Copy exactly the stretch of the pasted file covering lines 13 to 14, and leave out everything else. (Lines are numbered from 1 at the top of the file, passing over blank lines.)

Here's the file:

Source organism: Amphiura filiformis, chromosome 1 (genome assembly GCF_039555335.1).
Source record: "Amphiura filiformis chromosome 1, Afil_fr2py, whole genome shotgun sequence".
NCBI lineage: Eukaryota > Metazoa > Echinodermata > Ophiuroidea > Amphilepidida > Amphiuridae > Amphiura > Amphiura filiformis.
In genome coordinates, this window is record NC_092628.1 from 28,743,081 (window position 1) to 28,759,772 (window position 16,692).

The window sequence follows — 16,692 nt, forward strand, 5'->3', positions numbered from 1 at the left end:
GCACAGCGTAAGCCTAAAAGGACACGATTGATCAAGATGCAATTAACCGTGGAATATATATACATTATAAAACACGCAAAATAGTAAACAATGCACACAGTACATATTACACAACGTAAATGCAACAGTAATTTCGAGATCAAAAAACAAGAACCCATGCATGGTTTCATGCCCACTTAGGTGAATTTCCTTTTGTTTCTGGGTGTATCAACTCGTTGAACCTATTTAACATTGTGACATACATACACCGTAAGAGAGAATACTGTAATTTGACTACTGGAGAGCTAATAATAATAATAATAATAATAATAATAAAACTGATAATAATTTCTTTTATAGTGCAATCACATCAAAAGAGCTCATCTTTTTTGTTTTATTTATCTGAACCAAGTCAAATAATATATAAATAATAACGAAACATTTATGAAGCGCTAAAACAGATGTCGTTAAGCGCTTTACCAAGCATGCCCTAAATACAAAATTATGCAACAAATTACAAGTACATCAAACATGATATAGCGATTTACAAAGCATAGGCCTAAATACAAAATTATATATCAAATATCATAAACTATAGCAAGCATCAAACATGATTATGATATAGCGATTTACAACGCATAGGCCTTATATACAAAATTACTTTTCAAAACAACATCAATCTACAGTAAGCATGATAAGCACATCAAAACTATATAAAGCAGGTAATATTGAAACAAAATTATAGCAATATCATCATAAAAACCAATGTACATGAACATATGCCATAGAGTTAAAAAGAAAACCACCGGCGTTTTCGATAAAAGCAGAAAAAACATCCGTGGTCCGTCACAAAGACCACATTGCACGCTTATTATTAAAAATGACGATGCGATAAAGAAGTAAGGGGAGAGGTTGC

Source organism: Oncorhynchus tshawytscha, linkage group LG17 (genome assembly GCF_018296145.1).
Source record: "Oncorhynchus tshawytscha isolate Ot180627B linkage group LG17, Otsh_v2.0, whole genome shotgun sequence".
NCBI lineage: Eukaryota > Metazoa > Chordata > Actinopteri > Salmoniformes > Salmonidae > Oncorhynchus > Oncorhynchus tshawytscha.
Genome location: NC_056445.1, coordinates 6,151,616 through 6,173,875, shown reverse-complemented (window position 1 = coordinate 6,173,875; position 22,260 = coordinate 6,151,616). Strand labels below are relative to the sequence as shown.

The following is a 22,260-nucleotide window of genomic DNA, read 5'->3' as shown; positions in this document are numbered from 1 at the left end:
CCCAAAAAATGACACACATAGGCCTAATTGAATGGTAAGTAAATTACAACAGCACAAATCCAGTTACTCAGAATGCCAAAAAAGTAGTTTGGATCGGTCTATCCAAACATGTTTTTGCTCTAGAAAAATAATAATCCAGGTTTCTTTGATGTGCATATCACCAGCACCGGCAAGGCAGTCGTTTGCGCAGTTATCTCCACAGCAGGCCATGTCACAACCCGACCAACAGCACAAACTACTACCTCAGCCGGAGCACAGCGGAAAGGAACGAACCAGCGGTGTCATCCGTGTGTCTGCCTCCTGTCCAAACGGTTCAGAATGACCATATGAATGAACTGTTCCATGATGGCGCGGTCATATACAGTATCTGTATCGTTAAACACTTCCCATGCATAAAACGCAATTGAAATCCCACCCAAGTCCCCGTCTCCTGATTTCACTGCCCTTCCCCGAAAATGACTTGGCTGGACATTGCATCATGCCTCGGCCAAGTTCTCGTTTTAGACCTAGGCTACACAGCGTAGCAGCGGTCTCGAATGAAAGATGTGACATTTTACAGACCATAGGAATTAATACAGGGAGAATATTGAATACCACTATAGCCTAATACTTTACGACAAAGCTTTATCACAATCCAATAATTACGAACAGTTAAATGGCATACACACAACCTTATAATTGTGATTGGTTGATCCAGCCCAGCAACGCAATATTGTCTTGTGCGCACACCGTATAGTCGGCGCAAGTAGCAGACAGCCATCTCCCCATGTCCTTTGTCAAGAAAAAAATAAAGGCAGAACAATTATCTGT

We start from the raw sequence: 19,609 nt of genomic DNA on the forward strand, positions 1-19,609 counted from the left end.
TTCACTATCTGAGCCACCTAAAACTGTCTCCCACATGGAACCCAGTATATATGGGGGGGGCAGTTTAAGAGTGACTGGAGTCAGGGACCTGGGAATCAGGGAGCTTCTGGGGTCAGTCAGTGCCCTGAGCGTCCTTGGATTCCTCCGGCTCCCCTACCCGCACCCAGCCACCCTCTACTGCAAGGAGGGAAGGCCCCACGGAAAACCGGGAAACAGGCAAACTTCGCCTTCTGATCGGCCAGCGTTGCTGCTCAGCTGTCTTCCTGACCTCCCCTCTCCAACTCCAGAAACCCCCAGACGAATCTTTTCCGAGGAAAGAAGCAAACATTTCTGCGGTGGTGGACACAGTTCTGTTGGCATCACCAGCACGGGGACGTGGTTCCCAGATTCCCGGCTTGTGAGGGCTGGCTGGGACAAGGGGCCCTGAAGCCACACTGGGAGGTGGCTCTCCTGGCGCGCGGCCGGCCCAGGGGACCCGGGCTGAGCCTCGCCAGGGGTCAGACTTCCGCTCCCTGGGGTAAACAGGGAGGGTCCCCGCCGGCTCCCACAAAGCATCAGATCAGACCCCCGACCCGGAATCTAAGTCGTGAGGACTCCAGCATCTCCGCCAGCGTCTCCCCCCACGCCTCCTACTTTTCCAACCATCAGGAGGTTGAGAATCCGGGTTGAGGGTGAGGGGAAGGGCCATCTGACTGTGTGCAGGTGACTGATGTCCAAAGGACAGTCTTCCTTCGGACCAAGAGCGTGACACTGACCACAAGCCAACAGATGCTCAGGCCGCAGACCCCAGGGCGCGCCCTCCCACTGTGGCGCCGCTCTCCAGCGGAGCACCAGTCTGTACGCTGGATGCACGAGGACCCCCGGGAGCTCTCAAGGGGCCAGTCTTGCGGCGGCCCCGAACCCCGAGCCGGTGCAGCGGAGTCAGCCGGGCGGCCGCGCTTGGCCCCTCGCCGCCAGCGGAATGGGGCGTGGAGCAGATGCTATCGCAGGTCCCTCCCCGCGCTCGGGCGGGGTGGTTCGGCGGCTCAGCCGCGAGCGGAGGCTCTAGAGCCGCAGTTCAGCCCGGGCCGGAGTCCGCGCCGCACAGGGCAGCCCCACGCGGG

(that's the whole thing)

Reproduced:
We start from the raw sequence: 19,609 nt of genomic DNA on the forward strand, positions 1-19,609 counted from the left end.
TTCACTATCTGAGCCACCTAAAACTGTCTCCCACATGGAACCCAGTATATATGGGGGGGGCAGTTTAAGAGTGACTGGAGTCAGGGACCTGGGAATCAGGGAGCTTCTGGGGTCAGTCAGTGCCCTGAGCGTCCTTGGATTCCTCCGGCTCCCCTACCCGCACCCAGCCACCCTCTACTGCAAGGAGGGAAGGCCCCACGGAAAACCGGGAAACAGGCAAACTTCGCCTTCTGATCGGCCAGCGTTGCTGCTCAGCTGTCTTCCTGACCTCCCCTCTCCAACTCCAGAAACCCCCAGACGAATCTTTTCCGAGGAAAGAAGCAAACATTTCTGCGGTGGTGGACACAGTTCTGTTGGCATCACCAGCACGGGGACGTGGTTCCCAGATTCCCGGCTTGTGAGGGCTGGCTGGGACAAGGGGCCCTGAAGCCACACTGGGAGGTGGCTCTCCTGGCGCGCGGCCGGCCCAGGGGACCCGGGCTGAGCCTCGCCAGGGGTCAGACTTCCGCTCCCTGGGGTAAACAGGGAGGGTCCCCGCCGGCTCCCACAAAGCATCAGATCAGACCCCCGACCCGGAATCTAAGTCGTGAGGACTCCAGCATCTCCGCCAGCGTCTCCCCCCACGCCTCCTACTTTTCCAACCATCAGGAGGTTGAGAATCCGGGTTGAGGGTGAGGGGAAGGGCCATCTGACTGTGTGCAGGTGACTGATGTCCAAAGGACAGTCTTCCTTCGGACCAAGAGCGTGACACTGACCACAAGCCAACAGATGCTCAGGCCGCAGACCCCAGGGCGCGCCCTCCCACTGTGGCGCCGCTCTCCAGCGGAGCACCAGTCTGTACGCTGGATGCACGAGGACCCCCGGGAGCTCTCAAGGGGCCAGTCTTGCGGCGGCCCCGAACCCCGAGCCGGTGCAGCGGAGTCAGCCGGGCGGCCGCGCTTGGCCCCTCGCCGCCAGCGGAATGGGGCGTGGAGCAGATGCTATCGCAGGTCCCTCCCCGCGCTCGGGCGGGGTGGTTCGGCGGCTCAGCCGCGAGCGGAGGCTCTAGAGCCGCAGTTCAGCCCGGGCCGGAGTCCGCGCCGCACAGGGCAGCCCCACGCGGG